Predictions are overrated?

IMG_20200506_100300 Sabine Hossenfelder has a blog post (via Not Even Wrong) asserting that Predictions are overrated. Obviously, in PW's words, the naive view that you can evaluate a physical theory simply by the criterion “Does it make predictions?” is wrong; but SH goes too far in dissing predictions.

Happily, after all the physics, which they definitely know more about than me, SH comes on to climate models:
Another example where this misunderstanding matters are climate models. Climate models have correctly predicted many observed trends, from surface temperature increase, to stratospheric cooling, to sea ice melting. That’s an argument commonly used against climate change deniers. But the deniers then go and dig up some papers that made wrong predictions. This, so their claim, demonstrates that really anything is possible and you can’t trust predictions.
This is naive to the point of being wrong. Most importantly, most climate modelling - well, especially the IPCC - has been careful to talk of projections rather than predictions. The outside world hasn't been great at picking up that nuance, but it is there, and needs to be considered if you're attempting some scientific evaluation rather than a political one. That we don't know the value of climate sensitivity is well up front, and clearly century-scale predictions of climate evolution aren't possible without that. Secondly, some of the predictions she mentions - sea ice melting is the most obvious - are ones where the models have done a fairly poor job, other than getting the sign right. And thirdly, there's a variety of models predicting different things, and they can't all be right.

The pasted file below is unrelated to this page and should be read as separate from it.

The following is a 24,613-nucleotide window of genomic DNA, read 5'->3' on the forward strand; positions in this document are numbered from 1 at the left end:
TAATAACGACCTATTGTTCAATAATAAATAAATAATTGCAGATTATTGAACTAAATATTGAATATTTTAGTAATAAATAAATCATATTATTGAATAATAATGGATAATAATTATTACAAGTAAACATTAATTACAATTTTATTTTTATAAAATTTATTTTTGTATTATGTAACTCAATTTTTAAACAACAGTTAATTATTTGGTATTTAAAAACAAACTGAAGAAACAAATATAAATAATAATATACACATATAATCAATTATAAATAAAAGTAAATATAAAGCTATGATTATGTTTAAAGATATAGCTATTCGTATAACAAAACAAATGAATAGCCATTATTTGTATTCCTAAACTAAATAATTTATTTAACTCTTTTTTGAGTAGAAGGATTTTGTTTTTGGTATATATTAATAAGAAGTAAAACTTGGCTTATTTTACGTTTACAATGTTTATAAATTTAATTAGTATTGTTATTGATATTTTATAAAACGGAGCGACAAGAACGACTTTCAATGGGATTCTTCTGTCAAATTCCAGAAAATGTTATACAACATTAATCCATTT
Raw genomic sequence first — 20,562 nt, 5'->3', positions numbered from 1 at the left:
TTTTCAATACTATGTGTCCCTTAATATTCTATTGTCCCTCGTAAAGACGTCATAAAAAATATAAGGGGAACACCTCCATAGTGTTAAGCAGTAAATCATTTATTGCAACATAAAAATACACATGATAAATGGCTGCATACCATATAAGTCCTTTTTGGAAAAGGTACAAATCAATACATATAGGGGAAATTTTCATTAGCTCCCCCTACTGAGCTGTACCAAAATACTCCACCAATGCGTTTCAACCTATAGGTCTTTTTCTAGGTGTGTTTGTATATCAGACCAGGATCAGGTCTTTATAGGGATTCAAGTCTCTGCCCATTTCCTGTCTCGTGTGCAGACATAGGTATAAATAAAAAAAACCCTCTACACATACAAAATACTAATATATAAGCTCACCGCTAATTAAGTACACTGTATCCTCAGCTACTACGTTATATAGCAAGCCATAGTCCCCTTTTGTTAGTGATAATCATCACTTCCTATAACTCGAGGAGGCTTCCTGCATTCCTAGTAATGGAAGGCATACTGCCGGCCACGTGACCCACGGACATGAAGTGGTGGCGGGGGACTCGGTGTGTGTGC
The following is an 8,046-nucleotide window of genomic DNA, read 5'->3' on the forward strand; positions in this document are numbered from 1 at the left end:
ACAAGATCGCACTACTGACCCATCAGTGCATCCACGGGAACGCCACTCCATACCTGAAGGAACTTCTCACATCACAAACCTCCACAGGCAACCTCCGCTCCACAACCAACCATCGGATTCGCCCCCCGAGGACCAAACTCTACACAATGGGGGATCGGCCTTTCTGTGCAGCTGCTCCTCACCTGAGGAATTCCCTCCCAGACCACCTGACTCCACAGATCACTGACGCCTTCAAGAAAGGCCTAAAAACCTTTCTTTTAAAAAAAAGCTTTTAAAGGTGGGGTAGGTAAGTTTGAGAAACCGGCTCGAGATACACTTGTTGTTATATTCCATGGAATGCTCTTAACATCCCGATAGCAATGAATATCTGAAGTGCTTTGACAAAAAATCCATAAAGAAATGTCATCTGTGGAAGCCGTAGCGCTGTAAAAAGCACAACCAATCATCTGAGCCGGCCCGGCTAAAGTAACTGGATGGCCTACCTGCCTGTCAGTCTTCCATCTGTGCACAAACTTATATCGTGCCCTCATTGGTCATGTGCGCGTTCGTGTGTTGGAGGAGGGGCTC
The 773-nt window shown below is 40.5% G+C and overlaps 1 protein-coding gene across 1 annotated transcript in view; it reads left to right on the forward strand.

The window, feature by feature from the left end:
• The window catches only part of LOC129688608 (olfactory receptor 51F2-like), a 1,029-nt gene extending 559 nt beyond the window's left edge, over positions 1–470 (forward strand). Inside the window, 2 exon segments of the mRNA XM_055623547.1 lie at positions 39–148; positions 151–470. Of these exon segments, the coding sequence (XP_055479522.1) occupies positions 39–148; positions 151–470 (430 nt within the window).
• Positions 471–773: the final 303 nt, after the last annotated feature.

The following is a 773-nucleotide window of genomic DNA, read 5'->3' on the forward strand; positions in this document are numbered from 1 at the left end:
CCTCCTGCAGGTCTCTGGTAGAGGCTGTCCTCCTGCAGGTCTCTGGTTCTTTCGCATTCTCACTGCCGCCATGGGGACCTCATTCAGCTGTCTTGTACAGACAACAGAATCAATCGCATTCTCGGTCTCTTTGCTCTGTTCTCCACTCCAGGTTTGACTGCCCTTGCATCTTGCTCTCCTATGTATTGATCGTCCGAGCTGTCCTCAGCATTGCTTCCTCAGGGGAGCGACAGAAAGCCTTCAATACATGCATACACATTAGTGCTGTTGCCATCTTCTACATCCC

How you should evaluate the credibility of the climate modelling community / scientists / effort, based on past "predictions"? Clearly, picking any one "prediction" at simply verifying that is wrong. You need to look at more of an amalgam, like the IPCC. As to the kinda question "should we trust them now, based on what they said in the past?" you need to look at how the predictions were presented. If you could find multiple frequent cases where people confidently published clear predictions which were subsequently proved wrong, then you would indeed mark them down. Since that isn't actually the case, you don't.

And then there's the point, which SH notes that we have moved on to arguing about the integrity of scientists and the policies of their journals instead about science. If you're talking about denialists, then yes, you're talking about "integrity" and sociology of science, not about actual science. What if you're actually interested in evaluating the science? Then I still think the ability of the models to make predictions matters. In this case it's hard to say quite what we mean by "the science" - all the subcomponents like radiative transfer theory are effectively "unit tested" to borrow from software engineering, but those aren't the bits we're evaluating; in terms of GW, "the science" means that integrating them all together within a GCM (a) works and (b) captures enough of the physical world to say something useful. Without something in the way of prediction, I don't see how that's possible. Where generally you allow "prediction" to include predicting the past; i.e. temperature evolution over the 20th century.